Thursday, June 12, 2008
Connecting residents with their river
Float trips along the New River make up the heart of Shawn Hash's business.
Matt Gentry | The Roanoke Times
Shawn Hash, who runs Pembroke-based Tangent Outfitters, calls to schedule canoe shuttles at Foster Falls while on the New River near the Virginia-North Carolina border Tuesday. Hash is leading a float trip down the New River to commemorate the 10th anniversary of the New becoming an American Heritage River.
- Trip marks 10 years as American Heritage River
- Beyond the river, town of Fries welcomes its visitors
- Float trip requires some manuevering
- Celebrating Radford along the float
- New River, 1st American Heritage River, still faces threats
- It’s a phenomenal, phenomenal river
- See a map of the float trip
Audio slide show
- River guide Shawn Hash tells why he organized a float trip to help residents develop personal connections to the New that will move them to protect it.
More on the river
BAYWOOD -- Shawn Hash is a conflicted man.
He can't understand folks who wake up on a Saturday morning and call an outfitter trying to set up float trip for later that day.
"It used to be that people would plan four weeks or six weeks ahead for a trip on the river," said Hash, who runs Pembroke-based Tangent Outfitters. "Now they call the shop at 6 in the morning, and they get mad if we can't get on the river by 7:30."
But planning too much -- that can be a problem for him, too.
Years ago, Hash and a buddy spent weeks mapping out a cross-country road trip. After one day on the road, they crumpled up their elaborate itinerary and threw it way.
"We just followed our nose," Hash said. "It was great."
Now Hash is leading a float trip down the New River to commemorate the 10th anniversary of the New becoming an American Heritage River. So far this week, a handful of people have joined him. More, such as Department of Game and Inland Fisheries staff and members of the Giles County Board of Supervisors, are expected later this week as the boats reach Pulaski, Montgomery and Giles counties.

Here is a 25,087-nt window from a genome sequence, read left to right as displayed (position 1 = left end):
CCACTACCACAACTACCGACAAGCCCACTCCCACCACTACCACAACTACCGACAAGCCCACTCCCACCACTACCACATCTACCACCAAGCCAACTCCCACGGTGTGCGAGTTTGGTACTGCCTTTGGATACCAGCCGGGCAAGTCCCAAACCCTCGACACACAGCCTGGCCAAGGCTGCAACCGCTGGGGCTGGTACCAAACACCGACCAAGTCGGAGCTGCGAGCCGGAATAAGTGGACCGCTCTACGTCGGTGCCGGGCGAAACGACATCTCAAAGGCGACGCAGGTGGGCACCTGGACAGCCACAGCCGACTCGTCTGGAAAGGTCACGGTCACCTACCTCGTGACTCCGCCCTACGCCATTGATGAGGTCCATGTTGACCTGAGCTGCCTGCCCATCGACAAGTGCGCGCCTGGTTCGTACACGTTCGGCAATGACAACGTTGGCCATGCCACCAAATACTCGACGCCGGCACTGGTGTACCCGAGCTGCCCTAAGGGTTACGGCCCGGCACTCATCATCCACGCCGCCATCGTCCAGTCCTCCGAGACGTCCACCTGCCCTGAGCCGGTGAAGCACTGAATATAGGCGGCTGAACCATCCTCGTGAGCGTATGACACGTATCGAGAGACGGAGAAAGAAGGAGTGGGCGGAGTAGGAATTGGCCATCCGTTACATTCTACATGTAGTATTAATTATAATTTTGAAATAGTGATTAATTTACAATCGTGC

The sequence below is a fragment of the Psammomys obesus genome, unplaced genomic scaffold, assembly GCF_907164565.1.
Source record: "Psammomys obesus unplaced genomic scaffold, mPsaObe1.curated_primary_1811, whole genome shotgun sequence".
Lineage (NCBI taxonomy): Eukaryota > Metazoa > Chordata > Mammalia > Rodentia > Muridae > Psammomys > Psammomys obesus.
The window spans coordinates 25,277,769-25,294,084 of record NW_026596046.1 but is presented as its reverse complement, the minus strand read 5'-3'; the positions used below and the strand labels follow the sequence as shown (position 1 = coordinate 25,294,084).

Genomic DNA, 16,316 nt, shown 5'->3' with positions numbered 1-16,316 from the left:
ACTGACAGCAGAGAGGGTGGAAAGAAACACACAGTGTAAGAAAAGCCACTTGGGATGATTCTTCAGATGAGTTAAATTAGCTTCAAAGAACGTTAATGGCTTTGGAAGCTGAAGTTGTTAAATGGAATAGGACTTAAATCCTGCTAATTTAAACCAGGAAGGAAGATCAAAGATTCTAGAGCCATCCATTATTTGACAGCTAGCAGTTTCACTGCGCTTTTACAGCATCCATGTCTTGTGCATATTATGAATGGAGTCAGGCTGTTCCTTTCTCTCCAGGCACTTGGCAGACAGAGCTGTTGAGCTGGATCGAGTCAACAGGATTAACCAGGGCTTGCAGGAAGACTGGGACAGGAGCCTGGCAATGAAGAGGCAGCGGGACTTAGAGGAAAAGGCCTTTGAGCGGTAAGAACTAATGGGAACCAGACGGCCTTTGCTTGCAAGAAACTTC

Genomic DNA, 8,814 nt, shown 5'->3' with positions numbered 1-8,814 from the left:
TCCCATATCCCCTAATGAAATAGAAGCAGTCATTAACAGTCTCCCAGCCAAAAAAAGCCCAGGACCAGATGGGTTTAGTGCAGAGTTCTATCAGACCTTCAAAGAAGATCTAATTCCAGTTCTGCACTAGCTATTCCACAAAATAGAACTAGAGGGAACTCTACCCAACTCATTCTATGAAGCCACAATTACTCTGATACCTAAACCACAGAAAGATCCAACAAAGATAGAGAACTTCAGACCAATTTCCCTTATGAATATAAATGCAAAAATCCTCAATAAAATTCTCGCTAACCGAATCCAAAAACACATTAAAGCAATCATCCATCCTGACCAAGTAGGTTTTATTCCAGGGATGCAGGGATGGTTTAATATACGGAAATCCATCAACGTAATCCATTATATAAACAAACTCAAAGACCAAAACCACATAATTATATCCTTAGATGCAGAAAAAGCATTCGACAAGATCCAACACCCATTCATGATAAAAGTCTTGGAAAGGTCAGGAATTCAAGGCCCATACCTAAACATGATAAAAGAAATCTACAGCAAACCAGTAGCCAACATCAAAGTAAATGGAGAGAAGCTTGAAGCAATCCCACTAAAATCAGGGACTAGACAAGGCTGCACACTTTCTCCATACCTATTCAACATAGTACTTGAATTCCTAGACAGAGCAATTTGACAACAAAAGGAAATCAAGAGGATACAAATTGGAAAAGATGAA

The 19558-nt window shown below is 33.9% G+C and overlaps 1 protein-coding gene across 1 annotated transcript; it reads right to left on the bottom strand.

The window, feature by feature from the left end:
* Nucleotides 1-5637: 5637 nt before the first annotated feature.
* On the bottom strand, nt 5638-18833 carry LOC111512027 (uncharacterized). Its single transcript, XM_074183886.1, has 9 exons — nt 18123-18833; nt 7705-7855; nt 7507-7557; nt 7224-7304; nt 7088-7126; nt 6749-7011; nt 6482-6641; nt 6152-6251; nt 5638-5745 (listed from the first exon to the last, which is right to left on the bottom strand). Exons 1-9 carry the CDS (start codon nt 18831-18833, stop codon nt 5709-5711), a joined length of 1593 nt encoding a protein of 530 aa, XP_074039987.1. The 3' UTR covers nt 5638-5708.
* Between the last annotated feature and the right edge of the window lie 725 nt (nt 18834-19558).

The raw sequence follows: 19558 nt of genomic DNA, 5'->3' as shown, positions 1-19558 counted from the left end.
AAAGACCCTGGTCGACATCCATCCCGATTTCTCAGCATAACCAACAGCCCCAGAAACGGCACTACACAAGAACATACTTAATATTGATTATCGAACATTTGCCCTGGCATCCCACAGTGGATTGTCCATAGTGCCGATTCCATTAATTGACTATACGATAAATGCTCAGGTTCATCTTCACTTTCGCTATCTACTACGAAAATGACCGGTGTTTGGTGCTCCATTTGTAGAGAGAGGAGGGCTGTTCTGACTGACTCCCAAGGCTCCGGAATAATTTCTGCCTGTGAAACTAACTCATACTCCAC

There's lots of planning and coordinating and adjusting on the fly that needs to be done. Hash makes his living putting people on the river, but he's worried about too many people getting out there at one time. And yet, he's convinced that putting people out there is good for the river. If folks feel connected to the river, he said, they're more likely to do something good for it.
Hash took a whole town council out a while back. Though they'd lived next to the New River all their lives, many of them had never been on the New River before that day.
The next day, the mayor was running a backhoe, cleaning up the town's boat launch.
Hash and his brother started Tangent Outfitters in 1992 with four bicycles, two canoes and a pickup truck. With the opening of New River Trail State Park, the Hashes were convinced a bike-and-boat adventure package would sell like snow cones in a heat wave.
It didn't work out that way.
His brother moved on, but Hash stayed with it. Tangent Outfitters, now based in Pembroke, employs 22 people, nine of them year-round. Tangent still does bike trips, out of stubbornness more than anything else, Hash said, but New River float trips are the heart of the business.
People change when they get out on the river, Hash said. They slow down. They learn to follow their noses.
And yet, Hash set out on the river Tuesday with a paddle in one hand and cellphone in the other.
At supper time, Hash called headquarters back in Pembroke. Bud Foster, the Hokies' defensive coordinator, had been fishing that day. He caught a monstrous bass.
"The coaching staff is going to be all over us now," Hash said.
He snapped his cellphone shut.